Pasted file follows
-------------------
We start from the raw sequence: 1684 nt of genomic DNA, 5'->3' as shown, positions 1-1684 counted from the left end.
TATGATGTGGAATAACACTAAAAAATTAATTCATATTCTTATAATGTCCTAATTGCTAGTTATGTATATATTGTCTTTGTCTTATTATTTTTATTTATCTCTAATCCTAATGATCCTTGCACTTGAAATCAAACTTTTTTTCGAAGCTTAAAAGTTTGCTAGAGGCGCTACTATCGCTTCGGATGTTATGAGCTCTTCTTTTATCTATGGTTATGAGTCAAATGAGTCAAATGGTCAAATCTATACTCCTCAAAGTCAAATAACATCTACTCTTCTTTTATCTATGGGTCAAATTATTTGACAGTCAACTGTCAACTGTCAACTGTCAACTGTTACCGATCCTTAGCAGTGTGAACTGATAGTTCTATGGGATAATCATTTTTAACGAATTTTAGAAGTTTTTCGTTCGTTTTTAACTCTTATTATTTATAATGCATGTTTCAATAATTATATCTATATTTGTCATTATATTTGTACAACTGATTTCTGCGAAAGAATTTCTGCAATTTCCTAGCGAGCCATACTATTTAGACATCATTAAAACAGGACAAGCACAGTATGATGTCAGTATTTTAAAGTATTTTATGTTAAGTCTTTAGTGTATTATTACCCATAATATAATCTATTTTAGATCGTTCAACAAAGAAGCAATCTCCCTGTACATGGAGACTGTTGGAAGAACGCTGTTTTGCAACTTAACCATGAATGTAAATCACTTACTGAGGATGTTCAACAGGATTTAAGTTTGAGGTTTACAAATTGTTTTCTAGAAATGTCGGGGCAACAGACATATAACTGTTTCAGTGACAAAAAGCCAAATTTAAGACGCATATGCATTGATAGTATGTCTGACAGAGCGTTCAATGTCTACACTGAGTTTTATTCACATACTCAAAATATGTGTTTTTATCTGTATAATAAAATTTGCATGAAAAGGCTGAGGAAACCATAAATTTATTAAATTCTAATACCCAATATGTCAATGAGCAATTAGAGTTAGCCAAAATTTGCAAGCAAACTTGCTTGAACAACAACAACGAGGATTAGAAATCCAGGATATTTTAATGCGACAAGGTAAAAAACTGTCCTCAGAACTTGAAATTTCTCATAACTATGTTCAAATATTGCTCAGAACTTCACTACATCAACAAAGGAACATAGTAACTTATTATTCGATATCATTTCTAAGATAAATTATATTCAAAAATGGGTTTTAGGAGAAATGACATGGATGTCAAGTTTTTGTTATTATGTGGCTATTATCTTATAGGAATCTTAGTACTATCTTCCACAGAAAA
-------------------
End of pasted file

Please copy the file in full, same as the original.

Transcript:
We start from the raw sequence: 1684 nt of genomic DNA, 5'->3' as shown, positions 1-1684 counted from the left end.
TATGATGTGGAATAACACTAAAAAATTAATTCATATTCTTATAATGTCCTAATTGCTAGTTATGTATATATTGTCTTTGTCTTATTATTTTTATTTATCTCTAATCCTAATGATCCTTGCACTTGAAATCAAACTTTTTTTCGAAGCTTAAAAGTTTGCTAGAGGCGCTACTATCGCTTCGGATGTTATGAGCTCTTCTTTTATCTATGGTTATGAGTCAAATGAGTCAAATGGTCAAATCTATACTCCTCAAAGTCAAATAACATCTACTCTTCTTTTATCTATGGGTCAAATTATTTGACAGTCAACTGTCAACTGTCAACTGTCAACTGTTACCGATCCTTAGCAGTGTGAACTGATAGTTCTATGGGATAATCATTTTTAACGAATTTTAGAAGTTTTTCGTTCGTTTTTAACTCTTATTATTTATAATGCATGTTTCAATAATTATATCTATATTTGTCATTATATTTGTACAACTGATTTCTGCGAAAGAATTTCTGCAATTTCCTAGCGAGCCATACTATTTAGACATCATTAAAACAGGACAAGCACAGTATGATGTCAGTATTTTAAAGTATTTTATGTTAAGTCTTTAGTGTATTATTACCCATAATATAATCTATTTTAGATCGTTCAACAAAGAAGCAATCTCCCTGTACATGGAGACTGTTGGAAGAACGCTGTTTTGCAACTTAACCATGAATGTAAATCACTTACTGAGGATGTTCAACAGGATTTAAGTTTGAGGTTTACAAATTGTTTTCTAGAAATGTCGGGGCAACAGACATATAACTGTTTCAGTGACAAAAAGCCAAATTTAAGACGCATATGCATTGATAGTATGTCTGACAGAGCGTTCAATGTCTACACTGAGTTTTATTCACATACTCAAAATATGTGTTTTTATCTGTATAATAAAATTTGCATGAAAAGGCTGAGGAAACCATAAATTTATTAAATTCTAATACCCAATATGTCAATGAGCAATTAGAGTTAGCCAAAATTTGCAAGCAAACTTGCTTGAACAACAACAACGAGGATTAGAAATCCAGGATATTTTAATGCGACAAGGTAAAAAACTGTCCTCAGAACTTGAAATTTCTCATAACTATGTTCAAATATTGCTCAGAACTTCACTACATCAACAAAGGAACATAGTAACTTATTATTCGATATCATTTCTAAGATAAATTATATTCAAAAATGGGTTTTAGGAGAAATGACATGGATGTCAAGTTTTTGTTATTATGTGGCTATTATCTTATAGGAATCTTAGTACTATCTTCCACAGAAAA